As an author, I’ve had to learn how to avoid self-inflicted publishing mistakes. While I might find a particular idea for a book title, or potential name for a publishing company appealing to me, I appreciate when others politely suggest, “No, Julie. You don’t want to go there.”  Even if I occasionally don’t agree with their warnings, I generally accept their advice. Sometimes I may not know their reasons for trying to persuade me from a particular decision, but I trust that they have my best interest at heart. My trust in them is the litmus test I use because eventually I see why they steered me away from something that could have been harmful. Now I make an effort to self-monitor my actions and decisions. But occasionally, in the back of my mind, I do wonder what advice my trusted ones would pass along to me. I sometimes do actually imagine their response being a resounding, “Nope!” In those moments I do change course and go down a different path. 

What drives you to succeed?

I’m not generally preoccupied with my personal success. It’s the impact of our broken education system on the lives of students that drives my motivation. It is a system that cannot fix itself. We need a reimagined model that reflects the current century. Continuation of a public education system that relies on outdated practices, policies and educational resources; while other industries invest in changes needed to maintain currency with the 21st century, is contributing to the decline of our education status nationally and globally. We are repeatedly reminded of our economic status as one of the richest countries in the world, yet we allow students living in poor neighborhoods to languish in poverty and receive substandard education. This further prevents them from accessing higher education and future economic prosperity. Everyone knows improvements are needed and we see the benefits of educational prosperity in economically prosperous communities. Those residents invest in new schools, contemporary curriculum, and lessons designed to bolster interest and engagement in learning. Not only do they set high educational standards, they adopt equally high expectations of teachers to motivate and work with  students to achieve these standards. 

The entire nation should mirror that level of commitment. The recipe for ensuring quality education for everyone has been known and repeated in some communities since the start of education in America. The recipe can and should be replicated everywhere. High standards fueled by equally high expectations and investment in quality educational resources are the ingredients needed in every school throughout every community.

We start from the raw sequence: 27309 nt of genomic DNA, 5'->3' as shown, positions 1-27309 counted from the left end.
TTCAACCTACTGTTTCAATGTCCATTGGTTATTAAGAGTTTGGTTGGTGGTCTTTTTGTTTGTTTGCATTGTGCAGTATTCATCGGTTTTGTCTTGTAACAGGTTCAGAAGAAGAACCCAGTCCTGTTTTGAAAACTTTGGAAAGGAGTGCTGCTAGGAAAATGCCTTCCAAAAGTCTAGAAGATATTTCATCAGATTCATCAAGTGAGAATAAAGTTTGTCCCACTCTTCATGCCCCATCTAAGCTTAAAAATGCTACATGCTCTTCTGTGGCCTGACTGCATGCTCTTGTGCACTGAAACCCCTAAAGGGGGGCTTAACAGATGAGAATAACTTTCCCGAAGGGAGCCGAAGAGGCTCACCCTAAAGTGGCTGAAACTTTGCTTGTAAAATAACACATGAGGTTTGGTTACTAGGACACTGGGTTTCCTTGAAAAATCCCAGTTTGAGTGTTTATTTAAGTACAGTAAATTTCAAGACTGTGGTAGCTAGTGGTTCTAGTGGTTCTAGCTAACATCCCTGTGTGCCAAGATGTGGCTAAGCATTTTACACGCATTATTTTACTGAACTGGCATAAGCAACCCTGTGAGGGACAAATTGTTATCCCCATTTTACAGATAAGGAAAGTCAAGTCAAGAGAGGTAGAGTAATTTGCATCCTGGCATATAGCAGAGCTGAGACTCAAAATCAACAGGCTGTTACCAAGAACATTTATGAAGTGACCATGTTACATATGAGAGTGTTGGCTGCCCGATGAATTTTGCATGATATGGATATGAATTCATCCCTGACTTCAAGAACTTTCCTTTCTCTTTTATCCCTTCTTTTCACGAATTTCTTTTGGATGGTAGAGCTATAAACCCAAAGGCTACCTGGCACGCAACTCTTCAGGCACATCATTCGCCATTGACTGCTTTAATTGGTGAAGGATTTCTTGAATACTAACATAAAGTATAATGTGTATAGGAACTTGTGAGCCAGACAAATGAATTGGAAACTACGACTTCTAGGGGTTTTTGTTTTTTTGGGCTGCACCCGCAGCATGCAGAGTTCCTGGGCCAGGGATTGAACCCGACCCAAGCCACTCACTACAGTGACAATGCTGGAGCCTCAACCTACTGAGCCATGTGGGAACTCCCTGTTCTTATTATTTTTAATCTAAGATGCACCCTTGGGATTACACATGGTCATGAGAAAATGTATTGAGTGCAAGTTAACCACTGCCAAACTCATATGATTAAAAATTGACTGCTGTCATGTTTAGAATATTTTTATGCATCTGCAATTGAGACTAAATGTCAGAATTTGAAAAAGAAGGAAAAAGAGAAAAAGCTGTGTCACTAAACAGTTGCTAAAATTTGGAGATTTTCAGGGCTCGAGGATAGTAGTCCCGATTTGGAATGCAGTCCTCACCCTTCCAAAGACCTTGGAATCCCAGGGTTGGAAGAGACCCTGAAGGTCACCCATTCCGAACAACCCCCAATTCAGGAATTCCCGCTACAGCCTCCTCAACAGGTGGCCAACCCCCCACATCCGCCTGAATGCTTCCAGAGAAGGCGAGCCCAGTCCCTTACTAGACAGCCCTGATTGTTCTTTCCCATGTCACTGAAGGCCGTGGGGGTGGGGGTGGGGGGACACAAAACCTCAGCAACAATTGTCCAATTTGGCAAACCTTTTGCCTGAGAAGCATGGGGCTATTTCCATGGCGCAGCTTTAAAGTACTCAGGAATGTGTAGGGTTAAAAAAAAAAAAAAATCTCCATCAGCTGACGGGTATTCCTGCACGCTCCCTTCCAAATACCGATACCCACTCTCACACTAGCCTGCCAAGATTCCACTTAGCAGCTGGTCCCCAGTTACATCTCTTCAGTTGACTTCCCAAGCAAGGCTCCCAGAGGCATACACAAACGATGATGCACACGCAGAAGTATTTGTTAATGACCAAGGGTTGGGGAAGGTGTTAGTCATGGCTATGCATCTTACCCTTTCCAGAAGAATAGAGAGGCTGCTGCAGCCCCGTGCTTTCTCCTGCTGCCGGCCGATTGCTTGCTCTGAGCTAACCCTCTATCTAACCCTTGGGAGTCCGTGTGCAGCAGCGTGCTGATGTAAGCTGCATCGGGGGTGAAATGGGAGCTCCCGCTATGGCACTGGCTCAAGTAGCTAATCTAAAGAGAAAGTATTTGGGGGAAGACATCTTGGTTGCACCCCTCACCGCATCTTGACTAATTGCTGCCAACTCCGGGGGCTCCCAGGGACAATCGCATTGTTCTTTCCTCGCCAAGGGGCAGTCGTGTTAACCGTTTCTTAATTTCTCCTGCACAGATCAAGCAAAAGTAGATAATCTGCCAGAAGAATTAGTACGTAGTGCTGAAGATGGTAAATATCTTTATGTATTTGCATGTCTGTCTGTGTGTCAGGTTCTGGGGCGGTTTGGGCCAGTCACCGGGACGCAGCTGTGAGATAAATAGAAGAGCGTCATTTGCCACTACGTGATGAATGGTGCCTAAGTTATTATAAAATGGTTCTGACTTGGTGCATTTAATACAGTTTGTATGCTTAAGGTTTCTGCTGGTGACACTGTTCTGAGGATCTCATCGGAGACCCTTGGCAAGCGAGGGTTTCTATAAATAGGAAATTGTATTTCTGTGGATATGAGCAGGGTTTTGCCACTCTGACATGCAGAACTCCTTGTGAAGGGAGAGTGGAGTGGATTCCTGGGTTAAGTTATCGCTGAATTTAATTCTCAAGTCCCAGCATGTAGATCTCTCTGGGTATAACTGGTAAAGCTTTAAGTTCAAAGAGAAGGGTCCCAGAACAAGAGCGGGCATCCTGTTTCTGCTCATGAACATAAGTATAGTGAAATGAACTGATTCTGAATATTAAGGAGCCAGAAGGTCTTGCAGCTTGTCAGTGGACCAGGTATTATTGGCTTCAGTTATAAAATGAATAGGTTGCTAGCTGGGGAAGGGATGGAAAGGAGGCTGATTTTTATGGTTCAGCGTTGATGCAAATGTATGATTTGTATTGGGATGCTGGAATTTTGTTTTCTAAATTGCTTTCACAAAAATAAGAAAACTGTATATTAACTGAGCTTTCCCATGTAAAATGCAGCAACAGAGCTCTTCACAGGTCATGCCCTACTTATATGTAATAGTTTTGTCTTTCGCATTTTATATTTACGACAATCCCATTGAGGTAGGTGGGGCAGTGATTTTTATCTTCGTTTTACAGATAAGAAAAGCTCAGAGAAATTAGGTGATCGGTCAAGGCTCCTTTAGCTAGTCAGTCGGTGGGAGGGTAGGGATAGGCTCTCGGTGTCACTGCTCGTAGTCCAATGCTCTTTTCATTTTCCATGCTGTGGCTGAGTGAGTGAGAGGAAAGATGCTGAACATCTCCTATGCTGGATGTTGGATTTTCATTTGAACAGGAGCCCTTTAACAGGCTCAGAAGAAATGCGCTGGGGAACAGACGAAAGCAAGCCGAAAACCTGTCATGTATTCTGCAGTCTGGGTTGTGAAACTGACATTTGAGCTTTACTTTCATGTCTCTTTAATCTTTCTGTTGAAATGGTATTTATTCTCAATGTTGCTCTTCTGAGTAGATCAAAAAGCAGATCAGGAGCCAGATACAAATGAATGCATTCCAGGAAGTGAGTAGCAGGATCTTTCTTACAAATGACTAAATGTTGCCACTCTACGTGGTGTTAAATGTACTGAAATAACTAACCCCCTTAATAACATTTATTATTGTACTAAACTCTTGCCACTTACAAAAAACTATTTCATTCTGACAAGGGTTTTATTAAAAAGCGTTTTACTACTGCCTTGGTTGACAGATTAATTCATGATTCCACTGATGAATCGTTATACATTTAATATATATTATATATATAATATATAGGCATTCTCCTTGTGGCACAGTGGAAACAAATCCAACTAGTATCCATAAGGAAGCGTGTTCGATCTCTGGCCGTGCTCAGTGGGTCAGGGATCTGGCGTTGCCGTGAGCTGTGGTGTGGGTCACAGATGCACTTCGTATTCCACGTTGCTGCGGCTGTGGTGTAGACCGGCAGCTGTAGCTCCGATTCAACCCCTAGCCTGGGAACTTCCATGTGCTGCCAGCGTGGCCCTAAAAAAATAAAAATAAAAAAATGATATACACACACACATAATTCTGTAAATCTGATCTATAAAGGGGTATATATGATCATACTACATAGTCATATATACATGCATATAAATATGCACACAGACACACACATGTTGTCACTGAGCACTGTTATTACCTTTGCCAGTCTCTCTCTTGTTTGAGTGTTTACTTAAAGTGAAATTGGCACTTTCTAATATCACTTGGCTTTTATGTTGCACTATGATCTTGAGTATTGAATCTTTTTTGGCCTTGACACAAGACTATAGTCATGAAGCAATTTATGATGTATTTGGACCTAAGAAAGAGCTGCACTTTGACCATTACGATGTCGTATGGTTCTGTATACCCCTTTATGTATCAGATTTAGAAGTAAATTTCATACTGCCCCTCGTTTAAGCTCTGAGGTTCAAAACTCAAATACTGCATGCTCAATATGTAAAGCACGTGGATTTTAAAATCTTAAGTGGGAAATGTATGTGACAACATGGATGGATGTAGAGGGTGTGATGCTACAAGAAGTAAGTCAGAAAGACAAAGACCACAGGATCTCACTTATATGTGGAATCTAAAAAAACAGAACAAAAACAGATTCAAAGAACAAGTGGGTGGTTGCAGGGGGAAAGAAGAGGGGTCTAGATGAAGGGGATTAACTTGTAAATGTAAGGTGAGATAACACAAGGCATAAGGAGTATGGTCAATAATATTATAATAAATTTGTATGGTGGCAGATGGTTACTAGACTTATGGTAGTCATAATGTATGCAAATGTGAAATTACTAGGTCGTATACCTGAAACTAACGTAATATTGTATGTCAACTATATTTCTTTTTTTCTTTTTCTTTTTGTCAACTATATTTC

How has your definition of success changed over the years? 

I need to describe the stages of success as benchmarks achieved, in spite of a few obstacles.

It was a journey of unknowns, and unpredictable decisions. But the ability to progress from one stage of my evolution onto the next was successful because I trusted my instincts.

Benchmarks developed from my decision to take the initial illustration of a 21st century high school model I envisioned from paper to a video. Benchmark 1 was achieved after my design illustrator and I created the model on a poster. On paper, the Collaborative High School Campus Model was composed of networks of career and college prep schools displayed in uniquely shaped and colorful buildings. Although initially the buildings were designed using standard geometric shapes of rectangles and squares. It looked too ordinary and a lot like the school buildings students currently attend. I decided, something had to change.

The decision for the change became the inspiration for the 2nd Benchmark. My illustrative designer and I created buildings designed to be representative of the current century. Aesthetically, the model shows a bit of my playful nature, but visually we achieved our goal. We successfully designed a campus model that symbolically aligns the shape of each building with the building’s purpose. 

The visual representation was very nice, but still insufficient. My next thought  was that the model’s purpose needed to be explained. That decision led to the 3rd benchmark. This was the most audacious phase of my project’s evolution, because it was never planned. But I knew the best way to explain the model’s purpose would be aided by a video format. Having never experienced taking on the monumental task of creating a video initially made me apprehensive. I knew absolutely nothing about the process or the amount of time it would take to produce a video. But my apprehension didn’t last long. I asked my illustrator if transforming the model into a video were possible and if he knew how to do it. When he said, “Yes.”, I was surprised and very elated. With the help of a video producer two new dominos just fell in my favor. 

The natural next step in the project’s evolution takes us to the 4th Benchmark; which predictably dovetailed with the creation of the video. A narrated tour of the campus to explain my purpose for imagining the new high school model was a labor-intensive task. The tour required a script and someone to narrate it. I wrote the script. It took several days and many long hours. While writing I wondered who would be the narrator. I managed to recruit a few high school students to narrate, but once I discovered that it only made sense for them to narrate portions of the video, another decision had to be made.